South Africa’s Ramaphosa Announces New Cabinet

Bianca Bridger
Bianca Bridger
Bianca holds a degree in Political Science from the University of Otago, New Zealand. As the Africa Desk Chief for Atlas, her expertise spans conflict, politics, and history. She is also the Editor for The ModernInsurgent and has interests in yoga and meditation.

More From Me

South African President Cyril Ramaphosa of the African National Congress (ANC) has announced the country’s new cabinet, which includes six ministers from the Democratic Alliance. The announcement followed a failed effort by Julius Malema’s Economic Freedom Fighters (EFF) last week to form its own coalition with the ANC to prevent the formation of a “Grand coalition with the racist DA.”

What You Need to Know

The DA, South Africa’s second largest political party, secured six Ministerial positions as well as Six Deputy Ministerial positions in the new cabinet. The ANC’s Senzo Mchunu, former Minister for Water and Sanitation has received the position of Minister of Police, replacing the ANC’s Bheki Cele.

John Steenhuisen, leader of the DA, secured the role of Agriculture Minister, which had been separated from the Ministry of Land Reform and Rural Development, while the DA’s Siviwe Gwarube was appointed to the Ministry of Basic Education.

Additionally, the DA’s Dean Macpherson, Leon Schreiber, Dion George, and Solly Malatsi, were appointed to the Ministry of Public Works and Infrastructure, Ministry of Home Affairs, Ministry of Forestry, Fisheries and the Environment, and the Ministry of Communications and Digital Technologies, respectively.

In terms of Deputy Ministerial roles, the DA has secured Deputy Ministers in the Ministry of Finance, Higher Education, Energy and Electricity, Small Business and Development, Trade, Industry and Competition, as well as Water and Sanitation, while the ANC’s Paul Mashatile was appointed to Deputy President and the DA’s Annelie Lotriet as Deputy Speaker of the National Assembly.

So, What Now?

With the ANC unable to secure for itself more than 50 percent of the national vote on May 29th, a Government of National Unity (GNU) was formed at the behest of incumbent Ramaphosa in order to incorporate various parties into the country’s 7th Parliament. Initially, a letter of intent was signed between the ANC and DA. However, additional parties have signed the letter in recent weeks, including Al Jama-ah, the United Democratic Movement, the Pan Africanist Congress of Azania, and the United African Transformation party, which intially joined the Progressive Caucas opposition alliance before defecting to the GNU.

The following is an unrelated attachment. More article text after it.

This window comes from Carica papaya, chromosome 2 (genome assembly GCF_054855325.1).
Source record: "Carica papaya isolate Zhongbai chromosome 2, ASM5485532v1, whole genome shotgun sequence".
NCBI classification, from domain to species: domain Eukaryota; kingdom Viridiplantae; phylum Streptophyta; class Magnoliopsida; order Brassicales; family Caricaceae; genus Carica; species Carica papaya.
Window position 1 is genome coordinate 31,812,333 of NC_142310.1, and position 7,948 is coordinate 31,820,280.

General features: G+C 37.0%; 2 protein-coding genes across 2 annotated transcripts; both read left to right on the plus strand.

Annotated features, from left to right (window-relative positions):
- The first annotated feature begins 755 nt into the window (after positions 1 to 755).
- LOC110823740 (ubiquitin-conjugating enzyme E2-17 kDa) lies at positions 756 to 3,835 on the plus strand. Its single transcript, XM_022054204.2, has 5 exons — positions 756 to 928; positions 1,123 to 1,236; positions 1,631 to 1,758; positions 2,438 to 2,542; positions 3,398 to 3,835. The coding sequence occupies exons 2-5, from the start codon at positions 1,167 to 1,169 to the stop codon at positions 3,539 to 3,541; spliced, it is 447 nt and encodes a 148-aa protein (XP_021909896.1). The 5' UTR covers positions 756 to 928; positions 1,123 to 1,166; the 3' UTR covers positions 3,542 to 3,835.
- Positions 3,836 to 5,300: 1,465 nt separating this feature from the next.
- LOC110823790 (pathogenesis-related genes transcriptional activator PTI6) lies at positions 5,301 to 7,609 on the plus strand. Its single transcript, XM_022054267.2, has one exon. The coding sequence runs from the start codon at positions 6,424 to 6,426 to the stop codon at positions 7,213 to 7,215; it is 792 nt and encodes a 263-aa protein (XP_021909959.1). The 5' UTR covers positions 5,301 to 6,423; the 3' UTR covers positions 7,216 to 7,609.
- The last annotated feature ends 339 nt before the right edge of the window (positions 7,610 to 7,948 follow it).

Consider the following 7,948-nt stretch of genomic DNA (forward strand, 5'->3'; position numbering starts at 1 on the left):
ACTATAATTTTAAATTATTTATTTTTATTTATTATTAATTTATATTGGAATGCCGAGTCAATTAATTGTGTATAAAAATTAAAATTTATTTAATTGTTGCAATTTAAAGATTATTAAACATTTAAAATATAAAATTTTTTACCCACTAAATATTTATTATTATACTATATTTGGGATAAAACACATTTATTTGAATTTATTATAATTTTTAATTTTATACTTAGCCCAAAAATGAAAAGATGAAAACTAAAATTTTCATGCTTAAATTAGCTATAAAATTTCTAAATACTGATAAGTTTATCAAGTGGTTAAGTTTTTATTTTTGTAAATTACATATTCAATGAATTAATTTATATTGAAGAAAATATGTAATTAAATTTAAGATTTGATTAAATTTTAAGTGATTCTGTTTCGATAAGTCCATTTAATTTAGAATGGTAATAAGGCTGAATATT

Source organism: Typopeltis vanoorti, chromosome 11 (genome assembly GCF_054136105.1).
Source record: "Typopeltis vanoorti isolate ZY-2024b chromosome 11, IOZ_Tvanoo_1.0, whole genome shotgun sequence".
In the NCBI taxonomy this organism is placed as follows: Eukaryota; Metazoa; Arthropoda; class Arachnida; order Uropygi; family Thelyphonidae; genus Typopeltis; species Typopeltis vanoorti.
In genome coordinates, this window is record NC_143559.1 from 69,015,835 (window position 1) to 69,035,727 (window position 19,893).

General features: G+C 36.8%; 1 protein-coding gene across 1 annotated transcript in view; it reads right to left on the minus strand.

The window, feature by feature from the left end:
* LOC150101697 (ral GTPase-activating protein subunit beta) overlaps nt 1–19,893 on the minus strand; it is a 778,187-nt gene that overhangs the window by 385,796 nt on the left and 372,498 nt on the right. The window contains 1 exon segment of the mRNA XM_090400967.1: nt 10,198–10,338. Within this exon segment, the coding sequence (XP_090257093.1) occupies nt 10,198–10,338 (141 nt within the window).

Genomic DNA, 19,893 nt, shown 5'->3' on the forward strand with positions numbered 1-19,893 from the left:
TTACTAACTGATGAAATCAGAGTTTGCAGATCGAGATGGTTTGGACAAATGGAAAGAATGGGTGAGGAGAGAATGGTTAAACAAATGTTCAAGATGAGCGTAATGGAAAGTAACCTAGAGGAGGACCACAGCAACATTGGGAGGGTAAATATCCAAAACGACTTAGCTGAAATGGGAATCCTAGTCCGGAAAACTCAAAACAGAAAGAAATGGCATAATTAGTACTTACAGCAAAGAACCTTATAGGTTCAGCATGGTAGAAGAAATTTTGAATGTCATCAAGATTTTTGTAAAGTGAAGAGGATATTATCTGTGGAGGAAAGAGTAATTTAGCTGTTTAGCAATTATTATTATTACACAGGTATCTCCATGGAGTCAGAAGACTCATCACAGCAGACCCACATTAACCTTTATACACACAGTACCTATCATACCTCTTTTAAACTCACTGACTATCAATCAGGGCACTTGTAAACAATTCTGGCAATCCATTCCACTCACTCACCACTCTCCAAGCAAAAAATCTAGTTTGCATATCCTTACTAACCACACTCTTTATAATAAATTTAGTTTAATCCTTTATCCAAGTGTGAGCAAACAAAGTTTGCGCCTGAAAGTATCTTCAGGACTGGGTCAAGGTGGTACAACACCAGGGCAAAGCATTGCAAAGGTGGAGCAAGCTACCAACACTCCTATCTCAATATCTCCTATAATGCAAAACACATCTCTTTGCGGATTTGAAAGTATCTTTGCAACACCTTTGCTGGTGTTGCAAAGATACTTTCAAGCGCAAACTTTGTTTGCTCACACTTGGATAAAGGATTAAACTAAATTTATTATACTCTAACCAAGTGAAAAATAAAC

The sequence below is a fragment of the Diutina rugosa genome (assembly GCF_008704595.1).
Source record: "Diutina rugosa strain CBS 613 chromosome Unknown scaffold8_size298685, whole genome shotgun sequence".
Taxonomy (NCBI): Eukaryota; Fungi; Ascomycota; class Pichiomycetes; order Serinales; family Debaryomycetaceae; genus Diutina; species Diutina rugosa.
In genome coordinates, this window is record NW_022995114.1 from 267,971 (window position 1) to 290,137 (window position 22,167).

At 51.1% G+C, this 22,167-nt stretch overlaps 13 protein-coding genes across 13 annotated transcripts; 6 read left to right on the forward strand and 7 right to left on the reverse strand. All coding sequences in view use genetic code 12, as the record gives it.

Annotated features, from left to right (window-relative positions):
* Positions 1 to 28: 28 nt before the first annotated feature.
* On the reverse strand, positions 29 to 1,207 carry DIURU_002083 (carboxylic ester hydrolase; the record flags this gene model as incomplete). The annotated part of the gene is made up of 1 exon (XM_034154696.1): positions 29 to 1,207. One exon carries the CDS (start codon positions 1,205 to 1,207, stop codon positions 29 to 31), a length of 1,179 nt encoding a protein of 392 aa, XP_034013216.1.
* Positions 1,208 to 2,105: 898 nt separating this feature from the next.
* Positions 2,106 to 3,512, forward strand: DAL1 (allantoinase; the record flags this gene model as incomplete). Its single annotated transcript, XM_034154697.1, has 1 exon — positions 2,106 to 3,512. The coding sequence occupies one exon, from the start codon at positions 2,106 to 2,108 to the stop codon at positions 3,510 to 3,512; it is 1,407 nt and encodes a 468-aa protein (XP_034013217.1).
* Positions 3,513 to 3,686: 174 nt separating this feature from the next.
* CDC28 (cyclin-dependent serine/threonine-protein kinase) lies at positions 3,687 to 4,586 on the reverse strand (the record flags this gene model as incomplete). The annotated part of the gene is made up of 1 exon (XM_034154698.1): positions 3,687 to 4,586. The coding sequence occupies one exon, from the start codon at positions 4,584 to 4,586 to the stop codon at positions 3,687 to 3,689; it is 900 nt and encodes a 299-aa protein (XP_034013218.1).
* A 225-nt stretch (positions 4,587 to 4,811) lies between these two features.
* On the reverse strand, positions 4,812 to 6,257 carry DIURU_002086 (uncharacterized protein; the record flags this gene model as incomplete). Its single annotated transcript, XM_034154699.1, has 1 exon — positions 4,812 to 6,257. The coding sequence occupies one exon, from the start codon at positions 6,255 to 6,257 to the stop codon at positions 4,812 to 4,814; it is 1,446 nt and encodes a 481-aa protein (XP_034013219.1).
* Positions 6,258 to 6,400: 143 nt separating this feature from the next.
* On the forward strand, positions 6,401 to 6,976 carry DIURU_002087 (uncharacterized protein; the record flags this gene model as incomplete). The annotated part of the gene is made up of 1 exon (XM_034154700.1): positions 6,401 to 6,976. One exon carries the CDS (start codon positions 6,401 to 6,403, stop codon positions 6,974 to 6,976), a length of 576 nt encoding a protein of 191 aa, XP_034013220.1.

The Progressive Caucas’s largest members, Julius Malema’s EFF and Jacob Zuma’s uMkhonto WeSizwe (MK), have in recent weeks stepped up their anti-GNU rhetoric, with the MK stating on June 18th that its 58 parliamentary members would not attend the inauguration of President Ramaphosa.

“The Umkhonto WeSizwe Party, the Official Opposition of South Africa, will not participate in the farcical inauguration of Cyril Ramaphosa as the puppet DA-sponsored President tomorrow.

We refuse join in the spitting of the graves of those who died for this freedom by attending the symbolic wedding ceremony of a house negro called Ramaphosa, with the slave master, Hellen Zille,” the MK’s statement read.

Releasing its own statement today, the EFF “Noted the announcement by Cyril Ramaphosa of what is essentially an ANC-DA cabinet, confirming our longstanding view that the “government of nation unity” (GNU) was nothing but a smokescreen for the ANC to secure a predetermined grand coalition with the racist DA.”

Continuing, “This announcement by Cyril Ramaphosa confirms that the ANC has abandoned its historical role as a liberation movement in Africa, and has solidified its role as an instrument of white supremacy, and domestic and global capital on the continent. By gifting the DA six (6) ministerial posts, and six (6) deputy ministerial roles, on-top of the position of Deputy Speaker of Parliament, the ANC has surpassed the compromises they made in 1994.”

Adding to the country’s race discussions was the swearing in of Andile Mngxitama, an MK party Parlimentarian on June 25th.

A leader of the Black Land First (BLF) movement, Mngxitama was filmed at a 2018 BLF event in Potchefstroom, calling for the killings of whites. In the speech, Mngxitama stated, “We’ll kill their children. We’ll kill their women. We’ll kill anything that we find on our way… We’ll kill their dogs. We’ll kill their cats. We’ll kill anything that comes before us,” claiming that every black person killed by taxi violence in South Africa would result in the killing of five white people.

A petition to remove Mngxitama as an MP has been launched, and has gained over 10,000 signatures in a matter of days. However, a counter-petition over Mngxitama’s alleged hate speech was also launched, and has gained over 7,000 signatures in the same time span.

While Mngxitama is unlikely to be removed as an MP, the issue, alongside the EFF and MK’s claims of DA racism does highlight South Africa’s long standing difficulties in creating a society less solidified in ‘race-blocs.’